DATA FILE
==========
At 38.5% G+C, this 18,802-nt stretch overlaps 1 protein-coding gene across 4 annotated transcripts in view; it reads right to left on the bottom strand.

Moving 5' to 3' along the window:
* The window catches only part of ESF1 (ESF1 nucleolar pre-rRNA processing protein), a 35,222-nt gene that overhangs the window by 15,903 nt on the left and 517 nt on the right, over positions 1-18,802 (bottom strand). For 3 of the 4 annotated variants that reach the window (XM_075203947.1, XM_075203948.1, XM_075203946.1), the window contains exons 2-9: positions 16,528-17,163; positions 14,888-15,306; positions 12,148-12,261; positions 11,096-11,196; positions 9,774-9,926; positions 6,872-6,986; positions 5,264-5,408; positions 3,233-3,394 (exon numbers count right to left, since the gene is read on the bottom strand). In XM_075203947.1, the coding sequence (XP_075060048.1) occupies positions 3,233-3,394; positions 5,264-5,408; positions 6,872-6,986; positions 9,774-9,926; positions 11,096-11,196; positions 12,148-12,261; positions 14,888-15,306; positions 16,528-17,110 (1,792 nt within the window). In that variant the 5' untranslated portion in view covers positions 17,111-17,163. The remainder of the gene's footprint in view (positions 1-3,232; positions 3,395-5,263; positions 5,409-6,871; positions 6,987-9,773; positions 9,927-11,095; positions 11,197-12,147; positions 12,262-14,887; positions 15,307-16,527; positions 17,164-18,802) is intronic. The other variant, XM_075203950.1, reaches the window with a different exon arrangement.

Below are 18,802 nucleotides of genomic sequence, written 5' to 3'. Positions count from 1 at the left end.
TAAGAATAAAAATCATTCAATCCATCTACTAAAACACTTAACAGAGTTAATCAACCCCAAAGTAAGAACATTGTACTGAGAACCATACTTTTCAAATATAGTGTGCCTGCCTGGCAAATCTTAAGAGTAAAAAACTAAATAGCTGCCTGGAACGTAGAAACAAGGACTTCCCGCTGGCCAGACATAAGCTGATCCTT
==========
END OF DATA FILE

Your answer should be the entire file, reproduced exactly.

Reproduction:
At 38.5% G+C, this 18,802-nt stretch overlaps 1 protein-coding gene across 4 annotated transcripts in view; it reads right to left on the bottom strand.

Moving 5' to 3' along the window:
* The window catches only part of ESF1 (ESF1 nucleolar pre-rRNA processing protein), a 35,222-nt gene that overhangs the window by 15,903 nt on the left and 517 nt on the right, over positions 1-18,802 (bottom strand). For 3 of the 4 annotated variants that reach the window (XM_075203947.1, XM_075203948.1, XM_075203946.1), the window contains exons 2-9: positions 16,528-17,163; positions 14,888-15,306; positions 12,148-12,261; positions 11,096-11,196; positions 9,774-9,926; positions 6,872-6,986; positions 5,264-5,408; positions 3,233-3,394 (exon numbers count right to left, since the gene is read on the bottom strand). In XM_075203947.1, the coding sequence (XP_075060048.1) occupies positions 3,233-3,394; positions 5,264-5,408; positions 6,872-6,986; positions 9,774-9,926; positions 11,096-11,196; positions 12,148-12,261; positions 14,888-15,306; positions 16,528-17,110 (1,792 nt within the window). In that variant the 5' untranslated portion in view covers positions 17,111-17,163. The remainder of the gene's footprint in view (positions 1-3,232; positions 3,395-5,263; positions 5,409-6,871; positions 6,987-9,773; positions 9,927-11,095; positions 11,197-12,147; positions 12,262-14,887; positions 15,307-16,527; positions 17,164-18,802) is intronic. The other variant, XM_075203950.1, reaches the window with a different exon arrangement.

Below are 18,802 nucleotides of genomic sequence, written 5' to 3'. Positions count from 1 at the left end.
TAAGAATAAAAATCATTCAATCCATCTACTAAAACACTTAACAGAGTTAATCAACCCCAAAGTAAGAACATTGTACTGAGAACCATACTTTTCAAATATAGTGTGCCTGCCTGGCAAATCTTAAGAGTAAAAAACTAAATAGCTGCCTGGAACGTAGAAACAAGGACTTCCCGCTGGCCAGACATAAGCTGATCCTT